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Wednesday, 05 June 2013 07:14

Xbox One more expensive than PS4?

Written by David Stellmack

Could be a reversal this time around

While the actual pricing of neither Microsoft’s nor Sony’s consoles have been announced yet, it seems that we are getting a sense that Microsoft’s Xbox One could be more expensive than Sony’s PlayStation 4. This would be a reversal from the previous generation, where Sony’s PlayStation 3 was the more expensive console at launch over Microsoft’s Xbox 360.

Webush analyst Michel Pachter claims in his pre-E3 research note that he believes the PS4 will launch at $349, while the Xbox One will be $50 more expensive at $399. Microsoft will offer a subsidized version of the Xbox One that will be less, of course; but it is unknown how well gamers will embrace the subsidized sales model. Microsoft does seem to be better positioned and have more experience using the subsidized model than Sony, as it has been experimenting with it using the Xbox 360 for some time now.

The biggest reason for the difference in price is believed to be the bill of materials. The PS4 is believed to be coming in around $275, but the Xbox One is coming in close to $325. The cost of the new Kinect is said to be driving the price higher in the Xbox One. Because of Microsoft’s making the Kinect functionality such an integrated part of the Xbox One experience, it is a cost that Microsoft will be stuck with moving forward.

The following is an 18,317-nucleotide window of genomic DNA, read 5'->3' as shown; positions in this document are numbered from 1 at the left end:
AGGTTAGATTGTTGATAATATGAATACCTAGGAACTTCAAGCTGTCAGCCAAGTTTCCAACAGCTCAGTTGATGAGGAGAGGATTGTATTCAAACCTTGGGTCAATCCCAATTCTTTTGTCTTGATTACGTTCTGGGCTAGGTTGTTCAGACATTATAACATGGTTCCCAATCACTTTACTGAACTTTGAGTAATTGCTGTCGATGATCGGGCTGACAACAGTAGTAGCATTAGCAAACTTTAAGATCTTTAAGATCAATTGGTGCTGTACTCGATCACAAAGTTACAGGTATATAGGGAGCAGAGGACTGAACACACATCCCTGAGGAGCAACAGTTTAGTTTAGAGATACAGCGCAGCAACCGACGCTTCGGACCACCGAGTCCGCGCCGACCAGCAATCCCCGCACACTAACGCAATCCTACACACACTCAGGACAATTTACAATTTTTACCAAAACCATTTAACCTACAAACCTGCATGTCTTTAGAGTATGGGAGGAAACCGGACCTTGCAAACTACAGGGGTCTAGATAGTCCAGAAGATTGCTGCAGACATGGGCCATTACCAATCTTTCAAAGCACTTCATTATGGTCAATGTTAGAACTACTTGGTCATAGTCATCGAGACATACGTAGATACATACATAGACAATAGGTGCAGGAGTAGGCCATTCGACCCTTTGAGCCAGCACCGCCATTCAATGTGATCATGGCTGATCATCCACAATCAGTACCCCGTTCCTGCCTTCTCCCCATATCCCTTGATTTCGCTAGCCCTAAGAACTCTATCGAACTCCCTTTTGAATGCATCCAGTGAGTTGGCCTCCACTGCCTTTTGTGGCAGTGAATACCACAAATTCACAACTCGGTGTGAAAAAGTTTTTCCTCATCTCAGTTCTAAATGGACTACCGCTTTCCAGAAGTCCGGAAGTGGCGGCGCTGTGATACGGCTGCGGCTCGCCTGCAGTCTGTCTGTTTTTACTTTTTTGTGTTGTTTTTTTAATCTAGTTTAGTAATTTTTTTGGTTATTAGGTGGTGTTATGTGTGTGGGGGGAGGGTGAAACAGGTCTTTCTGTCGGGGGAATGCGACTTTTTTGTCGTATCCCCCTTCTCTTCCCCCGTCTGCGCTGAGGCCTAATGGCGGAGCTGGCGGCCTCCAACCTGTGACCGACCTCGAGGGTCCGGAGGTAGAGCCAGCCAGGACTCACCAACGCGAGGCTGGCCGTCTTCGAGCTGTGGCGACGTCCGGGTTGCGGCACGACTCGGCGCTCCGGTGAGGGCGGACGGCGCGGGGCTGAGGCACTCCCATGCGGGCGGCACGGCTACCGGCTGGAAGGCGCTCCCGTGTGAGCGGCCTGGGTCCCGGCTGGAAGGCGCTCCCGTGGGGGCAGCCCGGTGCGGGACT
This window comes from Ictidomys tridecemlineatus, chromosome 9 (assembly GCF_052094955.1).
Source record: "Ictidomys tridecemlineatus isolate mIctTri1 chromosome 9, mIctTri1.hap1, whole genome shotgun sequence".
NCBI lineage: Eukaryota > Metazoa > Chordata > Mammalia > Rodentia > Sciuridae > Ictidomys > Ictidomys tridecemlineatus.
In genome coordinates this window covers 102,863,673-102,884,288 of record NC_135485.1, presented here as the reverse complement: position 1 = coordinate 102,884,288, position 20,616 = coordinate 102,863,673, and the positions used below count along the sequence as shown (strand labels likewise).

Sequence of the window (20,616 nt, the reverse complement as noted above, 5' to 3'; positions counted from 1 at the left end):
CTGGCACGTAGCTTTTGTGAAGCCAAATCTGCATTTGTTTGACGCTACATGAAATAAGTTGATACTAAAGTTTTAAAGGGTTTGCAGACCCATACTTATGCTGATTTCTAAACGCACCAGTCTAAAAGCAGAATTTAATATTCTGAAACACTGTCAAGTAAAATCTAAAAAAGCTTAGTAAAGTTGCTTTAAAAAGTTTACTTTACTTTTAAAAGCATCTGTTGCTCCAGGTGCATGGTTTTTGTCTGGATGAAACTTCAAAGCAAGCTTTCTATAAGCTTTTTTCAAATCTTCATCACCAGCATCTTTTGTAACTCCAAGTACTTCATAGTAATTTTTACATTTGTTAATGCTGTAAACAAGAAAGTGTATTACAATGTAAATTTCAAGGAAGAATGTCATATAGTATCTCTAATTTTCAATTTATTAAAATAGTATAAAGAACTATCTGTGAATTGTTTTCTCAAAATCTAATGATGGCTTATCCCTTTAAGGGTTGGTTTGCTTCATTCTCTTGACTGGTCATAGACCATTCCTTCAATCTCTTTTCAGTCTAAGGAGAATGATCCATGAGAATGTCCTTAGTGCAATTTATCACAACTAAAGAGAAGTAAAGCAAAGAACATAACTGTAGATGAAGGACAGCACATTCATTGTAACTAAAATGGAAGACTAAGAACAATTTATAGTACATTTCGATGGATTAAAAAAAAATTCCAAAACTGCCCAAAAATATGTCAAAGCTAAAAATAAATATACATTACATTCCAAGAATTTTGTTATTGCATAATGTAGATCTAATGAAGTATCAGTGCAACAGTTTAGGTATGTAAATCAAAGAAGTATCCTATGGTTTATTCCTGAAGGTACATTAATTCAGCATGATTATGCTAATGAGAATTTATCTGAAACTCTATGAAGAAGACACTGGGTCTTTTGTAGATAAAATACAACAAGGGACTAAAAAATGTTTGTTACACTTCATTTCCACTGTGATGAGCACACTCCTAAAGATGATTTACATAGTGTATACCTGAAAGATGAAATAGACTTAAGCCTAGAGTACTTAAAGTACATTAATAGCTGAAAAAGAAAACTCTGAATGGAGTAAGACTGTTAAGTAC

The TV and always-connected requirements open up some interesting possibilities for subsidized bundles from cable, satellite, and ISPs who might want to offer the Xbox One as part of a package. Speaking of the TV functionality of the Xbox One, Pachter claims that he believes that Sony could offer pretty much the same TV functionality using the PlayStation 4 as is offered in the Xbox One through a variety of software and firmware updates.

Neither Microsoft nor Sony want to lose money on the consoles right out of the gate if it can be avoided, but the $50 difference in price right up front could drive gamers from one camp into the other when you combine it with some of the other things (such as the restrictions on used games and always-on connectivity restrictions) that Microsoft has put on the Xbox One.

David Stellmack

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